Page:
BY KELLY MARIE MANCUSO
Ridgewood residents and community leaders are fighting to repair and preserve a portion of the landmarked brick-lined section of Stockholm Street following a partial cave-in near a manhole.
Lovingly dubbed the “yellow brick road” by local historians, this cozy yellow cobblestoned street located between Onderdonk and Woodward avenues is home to nearly 40 expertly preserved homes, each built between 1907 and 1910 with iconic yellow bricks from Kreischer Brick Manufacturing Company of Staten Island. The Stockholm Street Historic District, including the brick roadbed, was officially designated in 2000 by the city Landmarks Preservation Commission.
Stockholm Street resident and Newtown Historical Society president Christina Wilkinson observed uprooted, crumbling bricks along portions of the roadway, as well as the crosswalk cave-in, firsthand. Wilkinson initially reported the cracked roadbed and unsafe conditions to 311 back on June 27.
The Department of Transportation (DOT) closed out the complaint, claiming that Wilkinson’s request was investigated by the agency and is considered a capital reconstruction project. In a response to Wilkinson’s original 311 report, the DOT stated that the location is part of an existing project, or may be included in a long-term, future project which can vary in length and duration.
“It’s a difficult situation simply because it’s a brick paved street,” Community Board 5 District Manager Gary Giordano said. “The manhole structure, I believe, is the cause of the problem.”
Giordano believes that erosion of the cement between the bricks near the sewer and manhole structures may be the underlying cause of the cave-in on the roadbed’s surface.
“We’ve got to fix this cave in,” he added. “They have to repair the manhole structure, and then back fill and compact the soil. We have to get it up to grade level before we consider replacing the bricks.”
On Friday, the DOT arrived on the scene and temporarily patched the bricks with black asphalt at the site of the cave-in. A nearly 4-foot-deep hole, however, still exists in the asphalt, leaving Wilkinson and many residents to wonder when the unsafe condition will be repaired permanently.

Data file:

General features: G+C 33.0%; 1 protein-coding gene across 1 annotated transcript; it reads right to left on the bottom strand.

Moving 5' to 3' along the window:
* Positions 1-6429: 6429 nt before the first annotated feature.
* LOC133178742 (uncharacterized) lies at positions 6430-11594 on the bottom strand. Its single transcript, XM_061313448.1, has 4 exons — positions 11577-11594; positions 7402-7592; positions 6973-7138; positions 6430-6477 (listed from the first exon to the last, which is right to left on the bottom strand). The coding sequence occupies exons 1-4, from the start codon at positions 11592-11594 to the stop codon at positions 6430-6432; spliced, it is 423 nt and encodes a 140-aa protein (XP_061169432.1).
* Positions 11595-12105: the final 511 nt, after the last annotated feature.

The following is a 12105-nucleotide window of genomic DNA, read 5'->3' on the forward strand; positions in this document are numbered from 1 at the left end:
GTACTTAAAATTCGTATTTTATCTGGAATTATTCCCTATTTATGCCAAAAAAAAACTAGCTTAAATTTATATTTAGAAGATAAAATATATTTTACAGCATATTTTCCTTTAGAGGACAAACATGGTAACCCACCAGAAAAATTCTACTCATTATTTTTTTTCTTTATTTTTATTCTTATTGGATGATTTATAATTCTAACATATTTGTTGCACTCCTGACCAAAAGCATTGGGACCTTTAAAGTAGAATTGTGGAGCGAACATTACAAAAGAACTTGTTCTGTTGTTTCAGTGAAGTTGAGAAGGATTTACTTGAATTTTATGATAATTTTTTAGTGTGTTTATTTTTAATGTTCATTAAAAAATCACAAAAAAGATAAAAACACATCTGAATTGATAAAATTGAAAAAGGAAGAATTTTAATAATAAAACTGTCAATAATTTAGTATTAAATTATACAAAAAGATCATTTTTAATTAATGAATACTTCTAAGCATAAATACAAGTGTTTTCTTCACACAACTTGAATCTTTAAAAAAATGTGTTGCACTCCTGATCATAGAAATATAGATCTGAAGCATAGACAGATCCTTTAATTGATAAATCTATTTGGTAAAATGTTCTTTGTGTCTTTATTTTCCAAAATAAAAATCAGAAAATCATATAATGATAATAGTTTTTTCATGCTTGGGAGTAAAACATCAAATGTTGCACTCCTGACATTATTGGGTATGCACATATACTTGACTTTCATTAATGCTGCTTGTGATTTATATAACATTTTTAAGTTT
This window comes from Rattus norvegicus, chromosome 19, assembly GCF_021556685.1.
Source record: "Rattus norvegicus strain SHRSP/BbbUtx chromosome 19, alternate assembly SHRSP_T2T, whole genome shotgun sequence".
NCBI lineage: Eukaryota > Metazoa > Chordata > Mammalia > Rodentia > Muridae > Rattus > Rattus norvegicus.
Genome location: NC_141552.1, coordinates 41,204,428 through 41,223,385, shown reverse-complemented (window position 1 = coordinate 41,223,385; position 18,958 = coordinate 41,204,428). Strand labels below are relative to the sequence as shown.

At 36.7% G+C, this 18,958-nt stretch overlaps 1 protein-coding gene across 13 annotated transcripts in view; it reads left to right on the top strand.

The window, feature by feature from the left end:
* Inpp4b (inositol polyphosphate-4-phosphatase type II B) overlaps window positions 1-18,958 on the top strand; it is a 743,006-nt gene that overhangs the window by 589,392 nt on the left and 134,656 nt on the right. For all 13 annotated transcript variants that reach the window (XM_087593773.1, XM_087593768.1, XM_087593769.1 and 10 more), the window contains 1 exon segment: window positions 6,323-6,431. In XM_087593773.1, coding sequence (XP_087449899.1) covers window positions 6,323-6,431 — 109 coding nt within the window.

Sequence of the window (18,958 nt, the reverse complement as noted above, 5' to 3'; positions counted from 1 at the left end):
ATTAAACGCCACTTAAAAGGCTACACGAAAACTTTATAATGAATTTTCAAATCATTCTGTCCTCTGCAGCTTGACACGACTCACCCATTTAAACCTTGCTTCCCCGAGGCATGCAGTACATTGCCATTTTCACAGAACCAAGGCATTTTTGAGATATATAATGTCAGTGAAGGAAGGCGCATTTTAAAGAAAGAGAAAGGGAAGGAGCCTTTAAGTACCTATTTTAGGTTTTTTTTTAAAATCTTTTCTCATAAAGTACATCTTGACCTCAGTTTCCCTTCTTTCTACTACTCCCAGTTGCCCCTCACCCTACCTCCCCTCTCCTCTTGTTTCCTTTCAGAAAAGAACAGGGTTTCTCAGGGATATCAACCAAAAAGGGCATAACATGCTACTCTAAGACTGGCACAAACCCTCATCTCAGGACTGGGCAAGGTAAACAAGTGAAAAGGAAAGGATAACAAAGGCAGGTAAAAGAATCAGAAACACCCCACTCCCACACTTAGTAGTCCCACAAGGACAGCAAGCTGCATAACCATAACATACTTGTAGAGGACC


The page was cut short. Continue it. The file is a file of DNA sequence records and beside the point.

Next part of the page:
“When you look down into it, you can see where the missing bricks were,” Wilkinson said.
Both the Newtown Historical Society and CB 5 members are fighting not only to repair the sinking condition in the street, but to restore and preserve the historic roadbed as well.
“It’s a street that we, the community board, pushed to get reconstructed,” Giordano added. “I am trying to get the DOT to not just put asphalt there, but to replace the brick and cement it, which is not what they normally do.”
According to Giordano, CB 5 pushed for one-way status for Stockholm Street in an effort to preserve repairs made by the nearly $700,000 capital funded reconstruction project completed back in the 1990s. The project included the installation of a new sewer line below a new concrete roadbed base topped with the iconic golden bricks.
A spokesperson from City Councilman Antonio Reynoso’s office echoed these concerns and vowed to look into the matter.
“Independent from being a landmark, anytime there is street repair or safety issue, we want to put pressure on city agencies to make any repairs possible,” stated Reynoso’s Chief of Staff Jennifer Gutierrez. “Anytime there’s an unsafe street condition, we definitely want to encourage residents to call 311, and then to call us.”
According to a DEP spokesperson, a crew will be dispatched to ensure that the water and sewer infrastructure at this location is operating properly. For Wilkinson and other residents, however, the ongoing conditions and lack of viable response has left them frustrated and seeking answers.